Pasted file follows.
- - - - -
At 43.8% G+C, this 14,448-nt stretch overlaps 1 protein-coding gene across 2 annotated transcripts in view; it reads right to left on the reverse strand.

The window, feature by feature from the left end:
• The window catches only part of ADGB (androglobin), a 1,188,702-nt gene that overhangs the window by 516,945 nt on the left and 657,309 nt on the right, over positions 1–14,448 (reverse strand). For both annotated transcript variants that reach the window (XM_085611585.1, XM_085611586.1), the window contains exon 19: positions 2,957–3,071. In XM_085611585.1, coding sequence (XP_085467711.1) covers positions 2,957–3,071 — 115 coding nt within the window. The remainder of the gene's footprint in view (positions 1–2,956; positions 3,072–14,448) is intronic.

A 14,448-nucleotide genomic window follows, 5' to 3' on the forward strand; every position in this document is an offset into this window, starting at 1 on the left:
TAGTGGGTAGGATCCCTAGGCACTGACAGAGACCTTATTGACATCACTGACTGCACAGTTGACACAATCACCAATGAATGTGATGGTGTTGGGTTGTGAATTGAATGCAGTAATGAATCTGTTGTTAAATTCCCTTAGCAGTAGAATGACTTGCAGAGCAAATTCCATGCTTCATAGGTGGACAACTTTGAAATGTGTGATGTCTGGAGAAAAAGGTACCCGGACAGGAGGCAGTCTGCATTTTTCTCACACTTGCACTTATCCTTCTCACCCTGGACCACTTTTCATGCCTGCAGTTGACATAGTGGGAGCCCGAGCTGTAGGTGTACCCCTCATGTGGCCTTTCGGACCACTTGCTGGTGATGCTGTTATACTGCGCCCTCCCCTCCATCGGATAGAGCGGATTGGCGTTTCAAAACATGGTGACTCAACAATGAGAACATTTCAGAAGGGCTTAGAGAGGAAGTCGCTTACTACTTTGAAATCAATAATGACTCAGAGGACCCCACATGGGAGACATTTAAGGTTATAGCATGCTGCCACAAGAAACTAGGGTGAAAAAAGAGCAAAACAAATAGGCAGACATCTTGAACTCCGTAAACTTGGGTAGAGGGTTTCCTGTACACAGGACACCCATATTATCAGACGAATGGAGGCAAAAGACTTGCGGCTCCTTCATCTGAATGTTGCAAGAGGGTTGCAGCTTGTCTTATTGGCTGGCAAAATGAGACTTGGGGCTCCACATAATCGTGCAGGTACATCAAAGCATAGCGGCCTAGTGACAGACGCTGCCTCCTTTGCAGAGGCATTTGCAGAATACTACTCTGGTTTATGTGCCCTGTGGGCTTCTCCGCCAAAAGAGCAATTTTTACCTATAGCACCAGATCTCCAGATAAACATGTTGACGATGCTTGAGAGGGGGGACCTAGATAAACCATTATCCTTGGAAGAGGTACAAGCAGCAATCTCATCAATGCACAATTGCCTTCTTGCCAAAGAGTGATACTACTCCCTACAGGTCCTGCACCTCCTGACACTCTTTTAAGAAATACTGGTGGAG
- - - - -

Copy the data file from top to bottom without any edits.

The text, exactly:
At 43.8% G+C, this 14,448-nt stretch overlaps 1 protein-coding gene across 2 annotated transcripts in view; it reads right to left on the reverse strand.

The window, feature by feature from the left end:
• The window catches only part of ADGB (androglobin), a 1,188,702-nt gene that overhangs the window by 516,945 nt on the left and 657,309 nt on the right, over positions 1–14,448 (reverse strand). For both annotated transcript variants that reach the window (XM_085611585.1, XM_085611586.1), the window contains exon 19: positions 2,957–3,071. In XM_085611585.1, coding sequence (XP_085467711.1) covers positions 2,957–3,071 — 115 coding nt within the window. The remainder of the gene's footprint in view (positions 1–2,956; positions 3,072–14,448) is intronic.

A 14,448-nucleotide genomic window follows, 5' to 3' on the forward strand; every position in this document is an offset into this window, starting at 1 on the left:
TAGTGGGTAGGATCCCTAGGCACTGACAGAGACCTTATTGACATCACTGACTGCACAGTTGACACAATCACCAATGAATGTGATGGTGTTGGGTTGTGAATTGAATGCAGTAATGAATCTGTTGTTAAATTCCCTTAGCAGTAGAATGACTTGCAGAGCAAATTCCATGCTTCATAGGTGGACAACTTTGAAATGTGTGATGTCTGGAGAAAAAGGTACCCGGACAGGAGGCAGTCTGCATTTTTCTCACACTTGCACTTATCCTTCTCACCCTGGACCACTTTTCATGCCTGCAGTTGACATAGTGGGAGCCCGAGCTGTAGGTGTACCCCTCATGTGGCCTTTCGGACCACTTGCTGGTGATGCTGTTATACTGCGCCCTCCCCTCCATCGGATAGAGCGGATTGGCGTTTCAAAACATGGTGACTCAACAATGAGAACATTTCAGAAGGGCTTAGAGAGGAAGTCGCTTACTACTTTGAAATCAATAATGACTCAGAGGACCCCACATGGGAGACATTTAAGGTTATAGCATGCTGCCACAAGAAACTAGGGTGAAAAAAGAGCAAAACAAATAGGCAGACATCTTGAACTCCGTAAACTTGGGTAGAGGGTTTCCTGTACACAGGACACCCATATTATCAGACGAATGGAGGCAAAAGACTTGCGGCTCCTTCATCTGAATGTTGCAAGAGGGTTGCAGCTTGTCTTATTGGCTGGCAAAATGAGACTTGGGGCTCCACATAATCGTGCAGGTACATCAAAGCATAGCGGCCTAGTGACAGACGCTGCCTCCTTTGCAGAGGCATTTGCAGAATACTACTCTGGTTTATGTGCCCTGTGGGCTTCTCCGCCAAAAGAGCAATTTTTACCTATAGCACCAGATCTCCAGATAAACATGTTGACGATGCTTGAGAGGGGGGACCTAGATAAACCATTATCCTTGGAAGAGGTACAAGCAGCAATCTCATCAATGCACAATTGCCTTCTTGCCAAAGAGTGATACTACTCCCTACAGGTCCTGCACCTCCTGACACTCTTTTAAGAAATACTGGTGGAG